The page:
Credentials are King and Sysadmins are Hunted says NSA’s Rob Joyce

February 11, 2016 |
Rob Joyce, chief of the NSA’s Tailored Access Operations (TAO). Kim Zetter

NSA’s head of the Tailored Access Operations, Rob Joyce, (also dubbed as the nation’s hacker-in-chief by Wired) said credentials are king for gaining access to systems and sysadmins are the hunted.

The Wired report on Joyce’s presentation at the inaugural Usenix Enigma security conference in January discussed at length, advanced persistent threat actors (APT), credentialed theft, third party access, temporary cracks in network security and personal devices threating corporate networks.

Rob Joyce on the topic of privileged access and credentials:

“In the world of advanced persistent threat actors (APT) like the NSA, credentials are king for gaining access to systems. Not the login credentials of your organization’s VIPs, but the credentials of network administrators and others with high levels of network access and privileges that can open the kingdom to intruders. Per the words of a recently leaked NSA document, the NSA hunts sysadmins.”

If you want to see inside the workings of the NSA, check out this article on The Intercept.

Joyce On third-party access:

“If you’ve got trouble with an appliance on your network, for example, and the vendor tells you to briefly open the network for them over the weekend so they can pop in remotely and fix it, don’t do it. Nation-state attackers are just looking for an opportunity like this, however brief, and will poke and poke your network patiently waiting for one to appear, he said.”

Joyce on lateral movements inside the network:

“The NSA is also keen to find any hardcoded passwords in software or passwords that are transmitted in the clear—especially by old, legacy protocols—that can help them move laterally through a network once inside.”

Cracks, even temporary are great for hackers according to Joyce:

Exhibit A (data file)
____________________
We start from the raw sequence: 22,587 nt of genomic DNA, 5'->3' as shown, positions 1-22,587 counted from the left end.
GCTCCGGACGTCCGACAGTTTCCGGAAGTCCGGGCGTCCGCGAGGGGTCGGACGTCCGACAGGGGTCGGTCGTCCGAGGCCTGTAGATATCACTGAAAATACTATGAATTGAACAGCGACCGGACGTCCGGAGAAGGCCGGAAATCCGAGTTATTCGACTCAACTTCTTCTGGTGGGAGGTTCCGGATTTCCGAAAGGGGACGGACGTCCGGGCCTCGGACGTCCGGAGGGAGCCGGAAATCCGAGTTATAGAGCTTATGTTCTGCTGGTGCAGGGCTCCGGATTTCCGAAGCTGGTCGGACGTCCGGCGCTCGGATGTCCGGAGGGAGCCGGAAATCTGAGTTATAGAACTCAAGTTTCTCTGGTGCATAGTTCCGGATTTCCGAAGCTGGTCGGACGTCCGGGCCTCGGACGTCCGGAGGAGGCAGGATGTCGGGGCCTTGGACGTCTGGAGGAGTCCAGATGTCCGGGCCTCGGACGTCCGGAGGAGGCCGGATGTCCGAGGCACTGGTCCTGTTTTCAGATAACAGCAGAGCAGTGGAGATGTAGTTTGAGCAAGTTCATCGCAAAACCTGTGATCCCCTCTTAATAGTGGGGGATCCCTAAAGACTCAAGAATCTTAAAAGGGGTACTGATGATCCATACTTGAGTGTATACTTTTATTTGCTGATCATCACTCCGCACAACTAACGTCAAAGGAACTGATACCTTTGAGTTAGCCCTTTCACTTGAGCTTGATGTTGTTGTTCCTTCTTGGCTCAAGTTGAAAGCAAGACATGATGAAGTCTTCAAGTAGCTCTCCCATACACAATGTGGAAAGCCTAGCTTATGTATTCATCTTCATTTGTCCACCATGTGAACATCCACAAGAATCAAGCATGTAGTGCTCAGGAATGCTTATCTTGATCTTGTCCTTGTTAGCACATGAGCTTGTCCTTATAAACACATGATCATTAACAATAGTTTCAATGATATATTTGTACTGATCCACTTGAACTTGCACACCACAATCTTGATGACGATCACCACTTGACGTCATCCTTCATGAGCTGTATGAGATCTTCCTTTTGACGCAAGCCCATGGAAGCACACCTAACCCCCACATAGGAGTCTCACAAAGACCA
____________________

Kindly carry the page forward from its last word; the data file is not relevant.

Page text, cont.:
“Don’t assume a crack is too small to be noticed, or too small to be exploited. If you do a penetration test of your network and 97 things pass the test but three esoteric things fail, don’t think they don’t matter. Those are the ones the NSA, and other nation-state attackers will seize on. We need that first crack, that first seam. And we’re going to look and look and look for that esoteric kind of edge case to break open and crack in.”

Even temporary cracks—vulnerabilities that exist on a system for mere hours or days—are sweet spots for the NSA according to Joyce.

Joyce’s suggestions for making the NSA’s life hard with a list of things to do:

“…limit access privileges for important systems to those who really need them; segment networks and important data to make it harder for hackers to reach your jewels; patch systems and implement application whitelisting; remove hardcoded passwords and legacy protocols that transmit passwords in the clear.”

Be the hunted or be the hunter

Wired quoted Joyce saying, “…spies have little trouble getting into your network because they know better than you what’s on it. We put the time in …to know [that network] better than the people who designed it and the people who are securing it,” he said. “You know the technologies you intended to use in that network. We know the technologies that are actually in use in that network. Subtle difference. You’d be surprised about the things that are running on a network vs. the things that you think are supposed to be there.”

We know this to be true. Traditional methods of securing networks are simply inadequate for privileged users. Traditional security methods such as VPNs, firewalls, and jump hosts fall short. They don’t provide fine-grained access control and do not consider the user’s role and attribute-based context. With Gartner’s estimate that 80% of attacks use privileged credentials* it’s clear that perimeter security has become insufficient, and trust cannot be presumed purely on credentials.

If Joyce’s suggestions have just been added to your to-do list, you must research AppGate. It enables organizations to adopt a software defined perimeter approach for granular security control. AppGate makes the application/server infrastructure effectively “invisible.” It then delivers access to authorized resources only, verifying a number of user variables each session—including device posture and identity—before granting access to an application.

Learn more about dynamic, context aware privileged access management and how a segment of one can help.

Hide All Network Resources a User is Not Authorized to See. Get the white paper.

*Gartner IAM Summit (Dec 2014)

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Mark McCue

Senior Vice President & General Manager, Americas

As SVP & General Manager, Americas, Mark McCue is responsible for the Americas sales force at Cryptzone and the development of local channel and strategic alliance relationships. He also oversees the region's support and services organization. McCue brings over 20 years of experience in IT and security sales to Cryptzone, helping customers advance their businesses through technology.

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